However, he says that OpenAI will continue to offer GPT-3 and other models through its Azure-hosted API. These will be available to researchers and contributors.

GPT-3 is hosted on a “custom” supercomputer developed by Microsoft and hosted on Azure. What Microsoft’s CTO forgot to mention is that training a model with 175 billion parameters is an obstacle even for a cloud giant like him. At first glance, it is difficult to imagine the computing power and time it would take to get decent performance from such a juggernaut.

“This strong growth is a real problem: the more complex a model is, the longer and more expensive the training. Although it is technically possible to train models with more and more variables, it would take unaffordable time and computing power, ”comments Guillaume Besson, senior data consultant at the IT and IA strategy Quantmetry. Yet Redmond Company claims they have the solution, he recalls.

The secret ingredient: DeepSpeed

To address this problem, Microsoft teams have developed a solution that can train neural networks that may be loaded with trillions of parameters on current devices. Your name DeepSpeed.

DeepSpeed ​​is licensed by MIT, but is subject to a Contribution Agreement (CLA) and is a library for optimizing deep learning algorithms for Pytorch. DeepSpeed ​​was developed in Python, C ++ and works with the CUDA computer interface from Nvidia. It should enable models to be trained ten times larger and ten times faster. To this end, Microsoft engineers and researchers are working on data parallelism to reduce the consumption of VRAM (GPU memory).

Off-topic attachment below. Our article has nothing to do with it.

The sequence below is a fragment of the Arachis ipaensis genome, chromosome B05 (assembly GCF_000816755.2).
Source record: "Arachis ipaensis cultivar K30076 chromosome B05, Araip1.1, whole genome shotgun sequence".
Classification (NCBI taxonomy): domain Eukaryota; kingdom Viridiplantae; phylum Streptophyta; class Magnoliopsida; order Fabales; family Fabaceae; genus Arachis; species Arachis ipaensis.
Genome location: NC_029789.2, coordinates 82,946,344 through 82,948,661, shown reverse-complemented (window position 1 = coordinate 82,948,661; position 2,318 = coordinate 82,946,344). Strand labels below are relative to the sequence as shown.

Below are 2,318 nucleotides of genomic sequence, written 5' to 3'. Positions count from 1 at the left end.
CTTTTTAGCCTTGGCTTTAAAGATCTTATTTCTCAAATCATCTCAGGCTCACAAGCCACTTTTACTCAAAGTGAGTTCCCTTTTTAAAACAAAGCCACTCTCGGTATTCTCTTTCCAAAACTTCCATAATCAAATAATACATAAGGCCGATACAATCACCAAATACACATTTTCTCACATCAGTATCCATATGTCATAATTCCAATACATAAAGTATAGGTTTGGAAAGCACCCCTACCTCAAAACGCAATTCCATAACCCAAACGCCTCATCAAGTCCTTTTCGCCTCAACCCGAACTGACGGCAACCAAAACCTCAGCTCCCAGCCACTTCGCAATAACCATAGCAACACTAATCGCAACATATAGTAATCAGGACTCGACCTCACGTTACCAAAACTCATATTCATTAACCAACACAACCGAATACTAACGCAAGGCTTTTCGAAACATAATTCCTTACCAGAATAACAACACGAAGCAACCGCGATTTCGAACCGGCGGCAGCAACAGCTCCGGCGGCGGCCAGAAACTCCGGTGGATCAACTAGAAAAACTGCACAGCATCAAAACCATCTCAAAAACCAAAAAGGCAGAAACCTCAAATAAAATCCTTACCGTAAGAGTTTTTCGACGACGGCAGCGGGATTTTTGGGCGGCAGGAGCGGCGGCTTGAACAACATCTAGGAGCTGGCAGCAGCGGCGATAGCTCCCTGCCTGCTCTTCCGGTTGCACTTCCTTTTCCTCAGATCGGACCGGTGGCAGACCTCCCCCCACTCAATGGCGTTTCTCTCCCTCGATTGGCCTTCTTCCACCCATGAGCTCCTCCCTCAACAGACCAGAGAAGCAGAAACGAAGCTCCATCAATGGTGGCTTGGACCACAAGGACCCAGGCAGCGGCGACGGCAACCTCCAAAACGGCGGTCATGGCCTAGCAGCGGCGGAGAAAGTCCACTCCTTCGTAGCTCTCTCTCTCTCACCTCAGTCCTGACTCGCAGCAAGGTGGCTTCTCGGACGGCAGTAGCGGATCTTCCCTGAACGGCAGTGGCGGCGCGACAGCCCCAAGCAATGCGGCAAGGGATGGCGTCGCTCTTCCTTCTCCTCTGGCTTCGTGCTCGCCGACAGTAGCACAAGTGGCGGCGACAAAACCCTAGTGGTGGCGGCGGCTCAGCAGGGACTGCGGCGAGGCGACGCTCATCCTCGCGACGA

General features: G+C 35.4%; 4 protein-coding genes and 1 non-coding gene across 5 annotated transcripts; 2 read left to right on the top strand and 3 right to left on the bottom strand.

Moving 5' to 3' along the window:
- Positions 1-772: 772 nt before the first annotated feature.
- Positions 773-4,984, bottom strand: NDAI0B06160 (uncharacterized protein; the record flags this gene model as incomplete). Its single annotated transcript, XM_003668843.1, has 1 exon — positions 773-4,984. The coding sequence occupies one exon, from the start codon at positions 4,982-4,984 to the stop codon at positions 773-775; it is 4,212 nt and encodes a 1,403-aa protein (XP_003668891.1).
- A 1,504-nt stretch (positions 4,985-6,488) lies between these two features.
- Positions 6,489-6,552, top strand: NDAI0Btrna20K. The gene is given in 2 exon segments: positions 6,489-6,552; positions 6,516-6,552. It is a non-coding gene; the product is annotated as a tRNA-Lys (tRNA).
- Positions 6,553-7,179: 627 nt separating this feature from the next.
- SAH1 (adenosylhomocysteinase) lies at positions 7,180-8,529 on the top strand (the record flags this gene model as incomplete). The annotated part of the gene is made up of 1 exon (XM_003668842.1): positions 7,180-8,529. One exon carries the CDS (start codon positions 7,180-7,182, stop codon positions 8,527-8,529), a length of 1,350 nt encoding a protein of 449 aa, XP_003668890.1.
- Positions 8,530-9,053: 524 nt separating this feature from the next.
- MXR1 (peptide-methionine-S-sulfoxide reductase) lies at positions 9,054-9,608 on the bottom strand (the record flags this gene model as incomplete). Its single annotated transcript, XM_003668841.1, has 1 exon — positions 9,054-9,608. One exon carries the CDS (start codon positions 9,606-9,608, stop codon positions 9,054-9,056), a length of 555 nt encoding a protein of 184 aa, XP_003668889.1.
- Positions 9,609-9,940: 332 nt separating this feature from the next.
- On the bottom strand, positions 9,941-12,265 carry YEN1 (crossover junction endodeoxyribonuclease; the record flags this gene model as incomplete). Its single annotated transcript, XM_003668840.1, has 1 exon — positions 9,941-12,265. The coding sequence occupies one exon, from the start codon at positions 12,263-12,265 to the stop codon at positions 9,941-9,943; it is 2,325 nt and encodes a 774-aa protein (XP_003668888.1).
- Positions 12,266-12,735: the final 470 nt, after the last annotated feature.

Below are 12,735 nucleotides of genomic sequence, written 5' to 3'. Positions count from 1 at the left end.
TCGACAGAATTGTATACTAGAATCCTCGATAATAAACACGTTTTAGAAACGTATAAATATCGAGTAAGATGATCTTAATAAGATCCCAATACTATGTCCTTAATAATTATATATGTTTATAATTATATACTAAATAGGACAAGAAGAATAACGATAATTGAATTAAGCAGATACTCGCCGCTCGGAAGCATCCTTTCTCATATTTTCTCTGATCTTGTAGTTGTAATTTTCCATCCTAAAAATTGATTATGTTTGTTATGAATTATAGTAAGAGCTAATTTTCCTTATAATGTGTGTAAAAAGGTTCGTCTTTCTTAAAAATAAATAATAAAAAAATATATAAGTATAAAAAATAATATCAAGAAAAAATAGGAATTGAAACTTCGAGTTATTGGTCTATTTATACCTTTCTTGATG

With data parallelism, each GPU in a system uses the same model for different data sets. Problem according to the researchers, the states of the model (the parameters, the gradients, the Adam optimizer, etc.) are replicated for each graphical computation unit. To reduce memory consumption, they developed the solution at the heart of DeepSpeed: Zero Redundancy Optimizer (ZeRO).
ZeRO has two flagship capacities. ZeRO-DP may not replicate the states of a model, but rather partition them, while ZeRO-R makes it possible to limit the memory consumption associated with the activation functions applied at the output of a neural network.
As a result, a single 32GB Nvidia V100 GPU could be enough to train a deep learning model with 10 billion parameters, compared to 1.4 billion without ZeRO. It is this solution that made the birth of Turing-NLG possible.

Currently in version 0.03, the project is still young: Microsoft made it publicly available last May and at the same time announced that its supercomputer is hosting the OpenAI NLG model. However, the associated research paper ensures that ZeRO from DeepSpeed ​​can “effectively” train a deep learning model with over 170 billion parameters with a cluster of 400 graphics processors. A 32GB Tesla V100 unit from Nvidia is currently worth around $ 8,000, and Nvidia is pushing businesses toward its new Amp architecture.